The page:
affidavit that he provided the attorney with certain specified cases and
statutes that she failed to argue to the state courts. This was
insufficient. Even assuming that the creditor satisfied the causal
connection between the attorney’s alleged malpractice and his
damages, he failed to submit any evidence that the attorney’s
alleged false representations were made with the requisite intent to
deceive. As to the creditor’s of breach of fiduciary duty, his
reliance on attorney-client relationship, without more, was insufficient
to create the fiduciary capacity required to state a proper claim under
11 U.S.C. § 523(a)(4). The creditor’s allegations stated, at
most, a malpractice claim against the attorney, not a claim for breach
of fiduciary duty. Finally, the creditor conceded that there was no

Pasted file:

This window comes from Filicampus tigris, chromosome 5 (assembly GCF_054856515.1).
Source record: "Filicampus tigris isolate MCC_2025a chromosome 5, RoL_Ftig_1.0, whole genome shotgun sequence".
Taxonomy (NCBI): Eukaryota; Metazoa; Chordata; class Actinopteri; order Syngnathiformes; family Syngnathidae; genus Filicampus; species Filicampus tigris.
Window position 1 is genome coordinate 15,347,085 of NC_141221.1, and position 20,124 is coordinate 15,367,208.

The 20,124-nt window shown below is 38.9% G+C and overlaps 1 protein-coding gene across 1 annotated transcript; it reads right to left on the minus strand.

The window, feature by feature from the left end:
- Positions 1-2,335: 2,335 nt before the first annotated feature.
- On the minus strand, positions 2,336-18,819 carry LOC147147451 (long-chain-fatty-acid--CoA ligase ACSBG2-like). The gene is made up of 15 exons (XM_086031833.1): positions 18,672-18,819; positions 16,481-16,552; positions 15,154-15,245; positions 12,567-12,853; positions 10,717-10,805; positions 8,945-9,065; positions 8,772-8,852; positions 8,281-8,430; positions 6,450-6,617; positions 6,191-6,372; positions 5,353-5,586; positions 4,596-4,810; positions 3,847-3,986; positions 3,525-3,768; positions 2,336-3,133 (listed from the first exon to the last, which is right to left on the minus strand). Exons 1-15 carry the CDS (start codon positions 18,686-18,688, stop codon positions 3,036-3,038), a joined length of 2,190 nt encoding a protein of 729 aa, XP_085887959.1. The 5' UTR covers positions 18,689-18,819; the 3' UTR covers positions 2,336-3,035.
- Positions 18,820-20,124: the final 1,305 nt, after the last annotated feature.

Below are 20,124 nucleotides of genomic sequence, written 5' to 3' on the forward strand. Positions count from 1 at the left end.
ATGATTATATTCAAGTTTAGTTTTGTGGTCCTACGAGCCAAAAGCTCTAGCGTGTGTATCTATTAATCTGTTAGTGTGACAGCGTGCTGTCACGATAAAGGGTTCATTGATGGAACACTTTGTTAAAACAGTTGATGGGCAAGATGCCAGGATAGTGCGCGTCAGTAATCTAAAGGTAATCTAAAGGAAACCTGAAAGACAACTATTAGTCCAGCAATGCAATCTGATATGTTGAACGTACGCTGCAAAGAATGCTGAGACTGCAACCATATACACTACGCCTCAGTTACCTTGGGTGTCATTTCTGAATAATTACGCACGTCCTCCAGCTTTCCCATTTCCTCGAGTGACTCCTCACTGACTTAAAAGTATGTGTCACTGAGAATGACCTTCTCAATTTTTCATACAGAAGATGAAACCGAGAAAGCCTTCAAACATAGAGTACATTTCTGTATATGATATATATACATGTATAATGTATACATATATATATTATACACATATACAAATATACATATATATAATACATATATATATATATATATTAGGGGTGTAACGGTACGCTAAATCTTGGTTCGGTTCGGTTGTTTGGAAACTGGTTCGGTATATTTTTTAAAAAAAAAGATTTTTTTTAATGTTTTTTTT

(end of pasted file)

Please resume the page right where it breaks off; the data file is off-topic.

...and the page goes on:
evidence to support his contentions that the attorney committed
malpractice with the subjective motive to inflict injury upon him.
Armstrong v. Jenkins (In re Jenkins), 2003
Bankr. LEXIS 1447, — B.R. — (Bankr. N.D. Tex. November 5,
2003) (Houser, B.J.).
Collier on Bankruptcy, 15th Ed. Revised 4:523.10 [back to top]
Bankruptcy reopened to
allow debtor to add employer who sought to recover overpayment of
disability payments as creditor. Bankr. E.D. Mich.
PROCEDURAL POSTURE: Debtor husband went on sick leave
from his employer and received disability benefits (“DB”)
and Social Security (“SS”) benefits. He filed a grievance
and was reinstated to work. Debtors sought and got a chapter 7
discharge. The employer withheld funds from his paycheck to recover an
alleged overpayment of DB because the SS benefits had overlapped his DB.
Debtors moved to reopen their bankruptcy case to add the employer as an
omitted creditor. OVERVIEW: The issue of